It's a big night. The Eurogamer Star Alliance, our very own forum guild for Star Trek Online, has made a date to assemble and enter a Fleet Action, one of the game's repeatable large-scale space battles, en masse. We meet at Earth Spacedock and assemble our flotilla of cruisers, escorts and science vessels in picturesque orbit over the Mediterranean. We warp out in splendid unison and charge majestically across sector space to Starbase 24. We warp in... and cross our fingers, close our eyes and hope for the best.
Most of us make it. Others are stranded in another instance of the same location. We couldn't form a group large enough to take us all in, but even some of the small five-player groups have been split. There's a moment of frantic chatter as we try and organise ourselves into the same fragment of space-time, but it's too late, the Klingons are here, and we surrender to our own individual pockets of pinwheeling, phaser-strobed mayhem.
This isn't at all atypical for Star Trek Online. The space MMO itself has warped in unprepared, jury-rigged, piecemeal and scatterbrained. It's a jumble of broken-up content, inconsistent rules and half-finished systems that does a great job of throwing players together but a terrible job of keeping them together, a game where you never really know what's going to be on the end of your next warp (although it will probably involve blowing stuff up). I'm not quite sure that's what Gene Roddenberry would have meant by the wonder and mystery of space exploration.
To be fair, it does keep you on your toes, and like Cryptic's other games Champions Online and City of Heroes, Star Trek Online possesses an unpretentious, scrappy charm and a kind of fast-and-loose immediacy that you don't come across too often in MMOs. Unlike those carefully masked superhero adventures, however, this game isn't hoping to get by on its winning personality alone. This one comes with a peculiar and hugely popular pop-cultural phenomenon attached: the camp, worthy sci-fi world of Star Trek.
It gets it a long way. I've already written about the Pavlovian response you'll have to its unmistakeable, iconic sound effects, for one thing. The game is smartly set later in the timeline than any existing Trek fiction, allowing Cryptic to conjure a scenario that suits the game - a reignited war between the Federation and the Klingon Empire - while liberally peppering it with references to anything and everything that has gone before.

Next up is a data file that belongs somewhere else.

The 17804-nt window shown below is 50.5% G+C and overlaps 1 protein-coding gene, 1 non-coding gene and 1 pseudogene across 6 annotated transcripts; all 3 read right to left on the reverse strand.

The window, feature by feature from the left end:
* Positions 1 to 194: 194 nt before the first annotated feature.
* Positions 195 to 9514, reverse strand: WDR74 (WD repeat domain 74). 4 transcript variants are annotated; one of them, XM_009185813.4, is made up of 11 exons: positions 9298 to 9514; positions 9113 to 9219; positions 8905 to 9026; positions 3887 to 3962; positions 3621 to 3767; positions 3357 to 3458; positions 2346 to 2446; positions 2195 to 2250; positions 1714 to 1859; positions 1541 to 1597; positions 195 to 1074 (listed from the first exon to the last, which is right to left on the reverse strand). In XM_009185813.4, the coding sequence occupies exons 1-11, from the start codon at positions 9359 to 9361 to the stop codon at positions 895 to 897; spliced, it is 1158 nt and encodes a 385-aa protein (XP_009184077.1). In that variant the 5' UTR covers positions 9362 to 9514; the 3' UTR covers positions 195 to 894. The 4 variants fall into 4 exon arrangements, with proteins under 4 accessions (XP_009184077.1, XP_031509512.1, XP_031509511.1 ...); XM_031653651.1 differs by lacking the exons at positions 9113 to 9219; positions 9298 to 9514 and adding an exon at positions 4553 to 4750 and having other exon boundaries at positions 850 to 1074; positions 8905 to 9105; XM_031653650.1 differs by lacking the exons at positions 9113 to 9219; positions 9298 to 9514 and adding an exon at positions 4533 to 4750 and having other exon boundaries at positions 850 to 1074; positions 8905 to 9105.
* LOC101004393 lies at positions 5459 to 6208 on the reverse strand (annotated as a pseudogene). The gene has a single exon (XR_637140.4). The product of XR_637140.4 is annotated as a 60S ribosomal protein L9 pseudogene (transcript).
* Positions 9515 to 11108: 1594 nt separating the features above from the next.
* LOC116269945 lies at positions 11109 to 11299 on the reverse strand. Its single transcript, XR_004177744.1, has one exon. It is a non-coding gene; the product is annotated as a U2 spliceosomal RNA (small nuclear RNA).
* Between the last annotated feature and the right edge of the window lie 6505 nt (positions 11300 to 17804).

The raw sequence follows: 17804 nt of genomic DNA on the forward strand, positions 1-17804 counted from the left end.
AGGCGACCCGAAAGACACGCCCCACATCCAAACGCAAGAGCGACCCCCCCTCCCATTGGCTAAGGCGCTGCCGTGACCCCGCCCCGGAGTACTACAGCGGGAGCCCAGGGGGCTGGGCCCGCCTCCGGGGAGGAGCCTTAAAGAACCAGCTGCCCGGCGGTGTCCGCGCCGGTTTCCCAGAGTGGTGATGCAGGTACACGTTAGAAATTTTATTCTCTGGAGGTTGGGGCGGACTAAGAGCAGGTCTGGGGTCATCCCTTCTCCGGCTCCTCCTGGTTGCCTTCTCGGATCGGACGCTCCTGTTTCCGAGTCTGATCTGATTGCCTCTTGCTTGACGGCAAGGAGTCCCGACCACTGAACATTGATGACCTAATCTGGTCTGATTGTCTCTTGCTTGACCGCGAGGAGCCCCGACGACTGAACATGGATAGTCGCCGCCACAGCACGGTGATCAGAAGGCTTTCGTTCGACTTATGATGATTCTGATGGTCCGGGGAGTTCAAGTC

The game's chat channels are already bubbling with happy Trekkies revelling in this banquet of fan service, batting arcane knowledge to and fro while enjoying the wish-fulfilment of captaining their own Starfleet vessel or visiting Deep Space 9. If you love Star Trek, it's a great place to indulge your enthusiasm and share it with others.
Furthermore, despite the fact that Star Trek Online is built on the same engine as Champions Online - which will be quite obvious when on foot - Cryptic has been careful not to simply force Star Trek into an existing MMO template, choosing instead to build the game around what makes sense for its licence. It has the fundamentals - long-form RPG progression built around loot and skill customisation - but it's structurally and mechanically pretty unusual for an MMO, and moment-to-moment it's quite a different experience.
The most obvious manifestation of this is the way the action is split between space and ground action, since it simply wouldn't be Star Trek without either. There is one sense in which it's not very Star Trek at all, though - although there are simple-exploration elements, the majority of what you'll be doing in either instance is combat, and pretty frenetic combat at that.
On foot, you participate in messy firefights with quite large groups of enemies, backed either by four AI bridge officers, four other players, or a mixture of the two. You're selecting hard targets and punching out skills in the MMO style, but everything's a lot faster, you have fewer skills, and there are several action-game twists such as flanking damage, cover and a crouched "focus" mode that make movement and positioning important.
It's shallow fun, but rather incoherent, and the extremely fast rate at which your shields and health recharge means that you seem either to be invincible or dead in a flash, but it's seldom clear why. The three character classes - Science Officer, Tactical Officer and Engineer - each have different utility, but they aren't that clearly drawn and are defined more by the weapons and equipment they're carrying, since these dictate their main combat skills.
Teamwork and tactics don't really come into play and ground combat remains an unchallenging, repetitive and random fracas (although you can pause the action even when grouped with other players to issue orders to your AI companions, Dragon Age style).
It's the ship combat that shines. Despite the slow movement of the spacecraft under impulse power, and their ponderous turning circles (which mean the game sometimes looks like houseflies doing a mating dance in treacle), fighting in space is intense, rhythmic, finely balanced and thoroughly enjoyable. The basics remain the same - circle enemy ships, using energy weapons to deplete their shields enough to fire photo torpedoes against their hull. Manoeuvring skill and timing are key.
But there's also a wide range of tactical options in the way you fit your ship out with weapons, bearing different types of damage and firing arcs in mind, and bridge officers, who essentially provide interchangeable skills - not to mention shield and power management. All of this is nicely brought into focus by the different types of enemy you'll need to combat, from swarms of weak fighters to hulking, heavily armoured cruisers via trios of slippery frigates.